|Born||May 19, 1795
Anne Arundel County, MD, U.S.
|Died||December 24, 1873 (aged 78)
Baltimore, MD, U.S.
|Occupation||Entrepreneur, Investor, Philanthropist, Abolitionist|
|Religious beliefs||Society of Friends (Quakerism)|
Johns Hopkins (May 19, 1795 – December 24, 1873) was a wealthy entrepreneur, philanthropist, and abolitionist of 19th century Baltimore, now most noted for his philanthropic creation of the institutions that bear his name, namely the Johns Hopkins Hospital, the Johns Hopkins University and its associated divisions, in particular the schools of nursing, medicine, and public health. A biography entitled Johns Hopkins: A Silhouette written by his cousin Helen Hopkins Thom was published in 1929 by the Johns Hopkins University Press, the oldest continuously running press in the United States.
On May 19, 1795, Johns Hopkins was born on Whitehall, a 500-acre (two km²) tobacco plantation with approximately 500 slaves located in Anne Arundel County, Maryland. His first name, Johns, (not John) was a family name. (His great-grandmother, Margaret Johns, married Gerard Hopkins, and they named their son Johns Hopkins, whose name was then passed on to his grandson.) His parents were Samuel Hopkins (1759-1814), of Anne Arundel County, and Hannah Janney (1774-1864), of Loudon County, Virginia.
In 1807, the Hopkins family, who were members of the Society of Friends (Quakers), emancipated their slaves, which meant that the formal education of Johns, then 12, had to be interrupted in order to help out on the plantation. Moreover, his help was needed because he was the second oldest of eleven children and as their local Friend's society had decided, the family had freed only the able-bodied slaves, and the less able-bodied slaves, who provided the labor they could, remained on the plantation. In 1812, at the age of 17, Hopkins left the plantation and went to Baltimore to work in the wholesale grocery business of his uncle, Gerard Hopkins. While living with his uncle's family, Johns and his cousin, Elizabeth, fell in love, but the prejudice against the marriage of first cousins was especially strong among Quakers. Neither Johns nor Elizabeth ever married. Still, just as he would continue to provide for his extended family throughout his life and posthumously through his will, Hopkins bequeathed a home for her where she would continue to live until her death in 1889, almost fifteen years after the demise of Hopkins in 1873.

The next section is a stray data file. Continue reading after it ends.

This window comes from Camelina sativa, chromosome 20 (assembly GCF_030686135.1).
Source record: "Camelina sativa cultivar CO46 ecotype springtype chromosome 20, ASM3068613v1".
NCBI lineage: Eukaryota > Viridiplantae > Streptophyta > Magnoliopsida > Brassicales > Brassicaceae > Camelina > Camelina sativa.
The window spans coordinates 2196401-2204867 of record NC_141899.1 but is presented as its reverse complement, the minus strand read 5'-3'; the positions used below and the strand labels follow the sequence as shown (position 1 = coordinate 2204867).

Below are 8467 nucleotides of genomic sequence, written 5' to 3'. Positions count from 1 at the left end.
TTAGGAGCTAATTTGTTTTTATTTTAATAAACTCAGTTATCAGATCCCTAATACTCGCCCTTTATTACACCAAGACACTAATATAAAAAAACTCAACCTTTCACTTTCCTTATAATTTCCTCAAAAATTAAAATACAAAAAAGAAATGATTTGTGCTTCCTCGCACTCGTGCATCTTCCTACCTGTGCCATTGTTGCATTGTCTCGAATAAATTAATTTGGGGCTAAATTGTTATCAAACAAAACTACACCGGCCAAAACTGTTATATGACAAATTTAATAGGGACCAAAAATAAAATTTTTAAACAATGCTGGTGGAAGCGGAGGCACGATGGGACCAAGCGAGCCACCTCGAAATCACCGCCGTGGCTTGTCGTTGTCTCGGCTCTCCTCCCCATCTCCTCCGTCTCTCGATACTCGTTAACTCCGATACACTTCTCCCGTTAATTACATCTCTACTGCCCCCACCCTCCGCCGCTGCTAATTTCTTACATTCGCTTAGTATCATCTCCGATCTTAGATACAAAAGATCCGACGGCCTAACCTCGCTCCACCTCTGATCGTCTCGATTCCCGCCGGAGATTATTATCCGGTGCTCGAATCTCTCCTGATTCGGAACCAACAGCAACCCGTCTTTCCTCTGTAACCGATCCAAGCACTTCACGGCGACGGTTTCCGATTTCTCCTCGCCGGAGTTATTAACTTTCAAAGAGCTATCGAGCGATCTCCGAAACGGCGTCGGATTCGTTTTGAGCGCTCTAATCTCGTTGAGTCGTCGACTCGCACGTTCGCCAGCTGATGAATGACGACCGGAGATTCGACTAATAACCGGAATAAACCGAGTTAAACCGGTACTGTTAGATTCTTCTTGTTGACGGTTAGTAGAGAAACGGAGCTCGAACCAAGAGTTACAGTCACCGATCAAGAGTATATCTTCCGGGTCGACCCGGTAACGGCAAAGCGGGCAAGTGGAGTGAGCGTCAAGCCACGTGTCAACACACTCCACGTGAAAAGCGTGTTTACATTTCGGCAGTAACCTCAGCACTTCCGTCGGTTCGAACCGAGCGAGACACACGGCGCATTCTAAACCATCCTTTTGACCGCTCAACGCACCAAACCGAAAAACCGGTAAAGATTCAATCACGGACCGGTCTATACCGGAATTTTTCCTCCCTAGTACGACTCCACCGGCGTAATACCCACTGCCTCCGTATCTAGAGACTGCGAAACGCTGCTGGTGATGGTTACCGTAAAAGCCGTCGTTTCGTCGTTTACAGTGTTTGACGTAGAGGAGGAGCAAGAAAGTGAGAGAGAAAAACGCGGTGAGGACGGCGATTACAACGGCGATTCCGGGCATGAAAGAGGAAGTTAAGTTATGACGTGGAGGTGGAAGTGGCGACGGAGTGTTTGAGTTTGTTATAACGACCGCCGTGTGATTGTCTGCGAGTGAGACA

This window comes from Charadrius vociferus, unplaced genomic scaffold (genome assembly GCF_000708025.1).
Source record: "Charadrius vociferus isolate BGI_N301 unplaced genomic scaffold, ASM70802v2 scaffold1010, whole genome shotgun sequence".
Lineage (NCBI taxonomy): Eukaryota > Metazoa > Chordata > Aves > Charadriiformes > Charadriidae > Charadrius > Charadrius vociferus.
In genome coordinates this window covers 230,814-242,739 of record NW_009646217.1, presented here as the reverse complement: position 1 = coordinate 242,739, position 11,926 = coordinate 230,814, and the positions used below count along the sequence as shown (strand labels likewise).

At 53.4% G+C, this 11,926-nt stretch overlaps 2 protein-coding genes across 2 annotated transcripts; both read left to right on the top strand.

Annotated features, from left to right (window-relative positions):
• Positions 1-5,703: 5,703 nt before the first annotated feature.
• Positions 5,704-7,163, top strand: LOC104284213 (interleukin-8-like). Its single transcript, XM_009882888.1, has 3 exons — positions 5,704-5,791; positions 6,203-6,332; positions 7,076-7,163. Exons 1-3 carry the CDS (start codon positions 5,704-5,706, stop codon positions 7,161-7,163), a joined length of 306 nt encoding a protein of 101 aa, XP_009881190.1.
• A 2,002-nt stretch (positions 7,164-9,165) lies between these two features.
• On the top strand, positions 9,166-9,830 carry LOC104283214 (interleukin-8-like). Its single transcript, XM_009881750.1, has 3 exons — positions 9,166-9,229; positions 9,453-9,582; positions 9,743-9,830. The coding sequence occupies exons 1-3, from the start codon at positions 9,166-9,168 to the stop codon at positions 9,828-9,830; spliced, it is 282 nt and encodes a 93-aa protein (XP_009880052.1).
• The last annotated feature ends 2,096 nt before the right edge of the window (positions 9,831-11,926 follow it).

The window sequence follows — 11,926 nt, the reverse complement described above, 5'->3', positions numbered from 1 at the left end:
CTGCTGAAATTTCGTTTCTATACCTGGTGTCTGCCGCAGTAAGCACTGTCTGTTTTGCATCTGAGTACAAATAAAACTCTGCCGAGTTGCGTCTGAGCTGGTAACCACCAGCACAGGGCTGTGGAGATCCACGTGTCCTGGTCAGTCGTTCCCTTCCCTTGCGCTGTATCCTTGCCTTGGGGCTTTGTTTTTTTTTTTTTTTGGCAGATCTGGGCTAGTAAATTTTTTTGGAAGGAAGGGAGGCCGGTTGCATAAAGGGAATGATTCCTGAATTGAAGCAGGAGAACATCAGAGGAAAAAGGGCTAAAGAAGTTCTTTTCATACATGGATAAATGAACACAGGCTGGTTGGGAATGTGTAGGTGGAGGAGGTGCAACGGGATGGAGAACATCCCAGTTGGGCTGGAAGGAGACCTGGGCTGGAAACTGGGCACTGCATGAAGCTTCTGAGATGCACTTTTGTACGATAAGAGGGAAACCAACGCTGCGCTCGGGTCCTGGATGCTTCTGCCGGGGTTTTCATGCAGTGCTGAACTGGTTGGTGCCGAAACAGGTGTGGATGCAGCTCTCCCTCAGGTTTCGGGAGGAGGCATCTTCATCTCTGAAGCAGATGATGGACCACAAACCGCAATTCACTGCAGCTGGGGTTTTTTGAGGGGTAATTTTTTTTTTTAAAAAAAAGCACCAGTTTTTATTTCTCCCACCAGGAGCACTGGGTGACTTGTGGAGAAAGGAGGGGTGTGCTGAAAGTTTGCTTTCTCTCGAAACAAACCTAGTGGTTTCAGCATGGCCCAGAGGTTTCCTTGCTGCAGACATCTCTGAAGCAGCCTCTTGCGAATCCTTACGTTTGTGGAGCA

Hopkins' early experiences and successes in business came when he was put in charge of the store while his uncle was away during the War of 1812. After seven years with his uncle, Hopkins went into business together with Benjamin Moore, a fellow Quaker. The business partnership was later dissolved with Moore purporting Hopkins' penchant for capital accumulation as the cause for the divide. After Moore's withdrawal, Hopkins partnered with three of his brothers and established Hopkins & Brothers. The company prospered by selling various wares in the Shenandoah Valley from Conestoga wagons, sometimes in exchange for corn whiskey, which was then sold in Baltimore as "Hopkins' Best". The bulk of Hopkins' fortune however was made by his judicious investments in a myriad of ventures, most notably the Baltimore and Ohio Railroad (B&O), of which he became a Director in 1847 and Chairman of the Finance Committee in 1855. He was also President of Merchants' Bank as well as director of a number of other organizations. A charitable individual, Hopkins put up his own money more than once to not only aid Baltimore City during its times of financial crises but also to twice bail the railroad out of debt in 1857 and 1873. In 1996, Johns Hopkins is ranked 69th in “The Wealthy 100: From Benjamin Franklin to Bill Gates - A Ranking of the Richest Americans, Past and Present, Citadel Press (1996) by Michael Klepper and Robert Gunther].